Scott McIntyre for NPR
  • Brenda Bailey Collins (right) helps Jan and Ed Jenik purchase apples and cider at the farm stand at Poverty Lane. The stand is open from Labor Day weekend through Halloween.
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    Brenda Bailey Collins (right) helps Jan and Ed Jenik purchase apples and cider at the farm stand at Poverty Lane. The stand is open from Labor Day weekend through Halloween.
    Scott McIntyre for NPR
  • Samantha Dodge (left) and Brandon Rich play with Wood's dog Newton while picking their own apples at Poverty Lane. The dog spends a great deal of time socializing with people in the orchard.
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    Samantha Dodge (left) and Brandon Rich play with Wood's dog Newton while picking their own apples at Poverty Lane. The dog spends a great deal of time socializing with people in the orchard.
    Scott McIntyre for NPR
  • Though Wood is the owner and manager of Poverty Lane Orchards and Farnum Hill Cider, he is also involved with the labor at the farm.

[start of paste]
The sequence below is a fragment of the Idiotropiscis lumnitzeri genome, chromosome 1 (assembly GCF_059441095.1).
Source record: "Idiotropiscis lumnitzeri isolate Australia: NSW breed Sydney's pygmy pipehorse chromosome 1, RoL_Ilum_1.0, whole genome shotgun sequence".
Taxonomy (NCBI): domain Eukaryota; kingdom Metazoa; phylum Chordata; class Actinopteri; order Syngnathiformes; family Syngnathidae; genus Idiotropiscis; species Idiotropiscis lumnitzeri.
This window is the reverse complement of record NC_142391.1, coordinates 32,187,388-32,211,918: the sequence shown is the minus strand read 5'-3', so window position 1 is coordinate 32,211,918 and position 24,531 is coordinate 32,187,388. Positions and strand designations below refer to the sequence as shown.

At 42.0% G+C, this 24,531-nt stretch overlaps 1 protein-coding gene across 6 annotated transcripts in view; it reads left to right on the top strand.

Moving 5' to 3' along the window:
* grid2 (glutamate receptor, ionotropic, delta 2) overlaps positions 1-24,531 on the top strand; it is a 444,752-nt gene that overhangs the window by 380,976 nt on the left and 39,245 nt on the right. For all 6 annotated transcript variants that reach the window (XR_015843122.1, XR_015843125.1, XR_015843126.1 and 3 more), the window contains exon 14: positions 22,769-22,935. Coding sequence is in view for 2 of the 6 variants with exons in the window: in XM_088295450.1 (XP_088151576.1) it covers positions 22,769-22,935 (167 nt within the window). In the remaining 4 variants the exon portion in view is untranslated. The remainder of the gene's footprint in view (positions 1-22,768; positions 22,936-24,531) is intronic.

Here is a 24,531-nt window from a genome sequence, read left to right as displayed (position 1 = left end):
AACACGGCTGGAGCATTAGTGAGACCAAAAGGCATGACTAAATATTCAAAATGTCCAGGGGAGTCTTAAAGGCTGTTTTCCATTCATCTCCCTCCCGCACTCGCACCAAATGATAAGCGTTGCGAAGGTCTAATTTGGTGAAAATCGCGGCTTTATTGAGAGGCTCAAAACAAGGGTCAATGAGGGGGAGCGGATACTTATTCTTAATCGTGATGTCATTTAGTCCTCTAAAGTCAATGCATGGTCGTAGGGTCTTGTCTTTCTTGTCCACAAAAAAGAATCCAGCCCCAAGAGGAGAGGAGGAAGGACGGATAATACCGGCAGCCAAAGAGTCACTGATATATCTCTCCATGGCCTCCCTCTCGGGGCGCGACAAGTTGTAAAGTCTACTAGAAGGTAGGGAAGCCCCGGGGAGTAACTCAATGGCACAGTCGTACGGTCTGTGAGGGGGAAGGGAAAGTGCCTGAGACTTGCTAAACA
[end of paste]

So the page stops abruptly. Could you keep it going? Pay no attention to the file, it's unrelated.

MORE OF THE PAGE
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    Though Wood is the owner and manager of Poverty Lane Orchards and Farnum Hill Cider, he is also involved with the labor at the farm.
    Scott McIntyre for NPR

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In New England, the tradition of making and drinking artisan cider goes back to the Founding Fathers.

Now, a New Hampshire apple grower is hoping to revive the American cider tradition and provide a lifeline to struggling farmers.

On a late fall day, the production floor at Poverty Lane Orchards in Lebanon, N.H., bustles. A half-dozen seasonal employees from Jamaica grind the apples, press the juice and add yeast.

Owner Steve Wood began converting his orchards to cider apples 20 years ago. Red Delicious apples from Washington state and cheap imports from China were flooding the market.